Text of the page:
Youths from political parties from Malawi and Zambia have challenged leaders from the two countries to channel their energies to more productive debates as opposed to finger pointing and character assassination.
The youths brought together for a training program for young leaders by the Green Forum called Program For Young Politicians in Africa (PYPA) noted that the two countries face similar challenges but that just like twins, their leaders spend more time on issues that are not productive.
Making a contribution on a debate which focused on the economic activities of the two countries Zambia’s Prince Ndoyi from MMD said young people should move away from unproductive debates about individuals but instead combine efforts to end the rot.
He said unlike the senior politicians, young people should realise that the challenges faced in the two countries are bigger than individuals and cannot be resolved by finger pointing but by putting minds together regardless of ones political affiliation.
“I find this as a healthy discussion, we must not be afraid to differ, let’s have a healthy debate, it only disintegrates if we turn it tribal and simplistic. I must say am benefiting a lot from that, you see even here in Zambia we have heavily depended our economy on finishing assets like minerals, without a deliberate policy shift into manufacturing and industry especially service. And with these climate issues you can imagine the morality we want to mine in a park which will destroy the Eco-system and environment.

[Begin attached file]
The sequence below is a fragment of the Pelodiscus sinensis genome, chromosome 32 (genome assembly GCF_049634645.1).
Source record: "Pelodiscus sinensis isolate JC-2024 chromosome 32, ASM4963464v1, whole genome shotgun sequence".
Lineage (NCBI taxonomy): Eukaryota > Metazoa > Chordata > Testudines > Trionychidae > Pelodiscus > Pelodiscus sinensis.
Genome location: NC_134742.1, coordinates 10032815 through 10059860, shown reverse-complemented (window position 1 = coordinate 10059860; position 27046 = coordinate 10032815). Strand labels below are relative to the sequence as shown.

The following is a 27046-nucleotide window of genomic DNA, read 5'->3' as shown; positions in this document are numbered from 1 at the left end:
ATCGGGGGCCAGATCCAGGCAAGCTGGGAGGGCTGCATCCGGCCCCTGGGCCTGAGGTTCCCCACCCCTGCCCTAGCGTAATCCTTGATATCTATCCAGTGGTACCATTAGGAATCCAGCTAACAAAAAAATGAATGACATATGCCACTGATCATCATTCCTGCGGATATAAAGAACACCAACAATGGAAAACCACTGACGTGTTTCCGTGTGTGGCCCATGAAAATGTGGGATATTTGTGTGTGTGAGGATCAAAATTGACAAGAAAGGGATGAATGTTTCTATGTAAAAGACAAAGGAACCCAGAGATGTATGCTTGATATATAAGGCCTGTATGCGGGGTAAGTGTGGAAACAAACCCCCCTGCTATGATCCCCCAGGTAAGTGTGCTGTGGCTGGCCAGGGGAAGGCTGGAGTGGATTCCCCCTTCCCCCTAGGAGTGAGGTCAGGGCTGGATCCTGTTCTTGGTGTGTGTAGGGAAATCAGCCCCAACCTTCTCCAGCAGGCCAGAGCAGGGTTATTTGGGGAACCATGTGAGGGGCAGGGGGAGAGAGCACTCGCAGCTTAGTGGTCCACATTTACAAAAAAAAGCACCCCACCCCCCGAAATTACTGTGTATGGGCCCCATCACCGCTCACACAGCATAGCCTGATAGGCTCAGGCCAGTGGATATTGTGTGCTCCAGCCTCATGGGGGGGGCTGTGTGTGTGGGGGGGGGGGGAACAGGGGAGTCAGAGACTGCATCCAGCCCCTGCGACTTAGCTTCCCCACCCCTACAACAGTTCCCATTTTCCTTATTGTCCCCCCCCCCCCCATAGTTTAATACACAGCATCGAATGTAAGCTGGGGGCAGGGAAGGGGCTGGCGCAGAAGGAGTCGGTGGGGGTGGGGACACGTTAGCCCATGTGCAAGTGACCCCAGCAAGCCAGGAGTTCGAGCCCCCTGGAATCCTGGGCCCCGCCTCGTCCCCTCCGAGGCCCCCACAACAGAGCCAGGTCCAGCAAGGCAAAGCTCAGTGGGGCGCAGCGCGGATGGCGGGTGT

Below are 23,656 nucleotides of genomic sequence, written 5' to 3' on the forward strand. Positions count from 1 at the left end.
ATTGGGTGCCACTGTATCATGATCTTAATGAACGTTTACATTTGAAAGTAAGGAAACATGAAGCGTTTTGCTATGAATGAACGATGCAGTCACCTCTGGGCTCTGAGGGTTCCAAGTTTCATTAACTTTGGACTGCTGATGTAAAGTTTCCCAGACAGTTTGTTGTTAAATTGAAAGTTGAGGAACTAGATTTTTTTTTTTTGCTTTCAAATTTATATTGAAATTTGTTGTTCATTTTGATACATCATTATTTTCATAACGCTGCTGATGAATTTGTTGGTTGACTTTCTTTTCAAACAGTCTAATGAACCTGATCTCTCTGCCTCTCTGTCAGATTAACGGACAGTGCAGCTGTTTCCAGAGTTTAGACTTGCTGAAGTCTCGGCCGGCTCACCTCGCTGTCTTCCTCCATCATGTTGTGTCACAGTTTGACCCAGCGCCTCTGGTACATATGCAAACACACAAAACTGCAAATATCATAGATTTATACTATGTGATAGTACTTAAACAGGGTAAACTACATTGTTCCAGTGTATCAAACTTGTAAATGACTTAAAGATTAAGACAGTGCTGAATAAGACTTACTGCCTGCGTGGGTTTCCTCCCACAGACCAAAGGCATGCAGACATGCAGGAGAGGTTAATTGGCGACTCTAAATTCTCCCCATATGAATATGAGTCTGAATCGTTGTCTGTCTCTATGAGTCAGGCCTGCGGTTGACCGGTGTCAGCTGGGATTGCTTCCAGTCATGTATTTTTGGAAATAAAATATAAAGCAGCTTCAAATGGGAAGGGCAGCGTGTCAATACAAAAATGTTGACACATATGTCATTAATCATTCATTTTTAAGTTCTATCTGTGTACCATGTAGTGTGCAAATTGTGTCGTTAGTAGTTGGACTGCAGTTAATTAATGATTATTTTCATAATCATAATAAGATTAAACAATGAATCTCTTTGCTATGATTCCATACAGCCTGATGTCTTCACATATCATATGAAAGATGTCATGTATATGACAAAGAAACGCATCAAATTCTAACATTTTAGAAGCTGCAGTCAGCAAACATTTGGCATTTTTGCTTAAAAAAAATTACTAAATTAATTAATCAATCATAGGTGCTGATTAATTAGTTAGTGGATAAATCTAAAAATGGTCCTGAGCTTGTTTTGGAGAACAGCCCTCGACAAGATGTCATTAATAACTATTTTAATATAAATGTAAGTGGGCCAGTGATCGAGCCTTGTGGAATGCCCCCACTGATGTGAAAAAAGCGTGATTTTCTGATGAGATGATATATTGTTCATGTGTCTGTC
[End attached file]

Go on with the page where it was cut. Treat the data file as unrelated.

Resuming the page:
“We are having cheap debates, about HH having sold this and that, if people mean well, they should do the honorable and noble thing by stopping the rot. What we must do is direct our energies at reshaping the industry to manage the economics around it well without diluting it with petty cheap and partisan tribal politics, because poverty and hunger knows no tribe!”
On the over dependence on tobacco by Malawi, Ndoyi noted the need for authorities in Malawi to channel the profits from the tobacco industry to more sustainable industries as way of insulating the economy from the global politics of the tobacco industry.
“In tobacco, we also grow alot of it , but the campaign against it FTCT is heavily funded, it won’t succeed, the biggest consumer is China, the secret is how can you get the profits and dividends from that industry of tobacco and invest it in other sectors that are sustainable,” he said.
And Malawi’s Gracious Chirambo from AFFORD observed the need for his country to diversify from their economic mainstay of tobacco.
“I agree with you to a larger extent that we need to start diversifying our industry and start a gradual process of disentangling ourselves from the current economic mainstay. We can indeed invest in alot of sectors of the country,” he said.
He was however quick to mention that some of the challenges in the industry have been as result of deals cut behind closed doors by companies that buy the commodity while presenting a facade to the public that there is a free market economy in the industry.
“The diagnosis of poor performance of tobacco in Malawi. While you claim that it precipitates from world anti-tobacco campaign, I argue with valid and verifiable facts that the problem does not arise from that. If you dig through literature on the same, you will be surprised that the few companies that buy tobacco in Malawi cut deals behind doors and fix prices. Such that the idea of free market that is paraded by companies through the auction floor only hoodwinks us into believing that forces of supply and demand are at play. That’s the reason Bingu wa Mutharika used to fix tobacco prices because he knew tobacco companies always cut shady deals behind doors. I hope you get the point as with regards to tobacco prices in Malawi.
As young people these are the discussions we must preoccupy ourselves. Things that will bring bread and butter, the agriculture policy and politics surrounding it in Malawi.”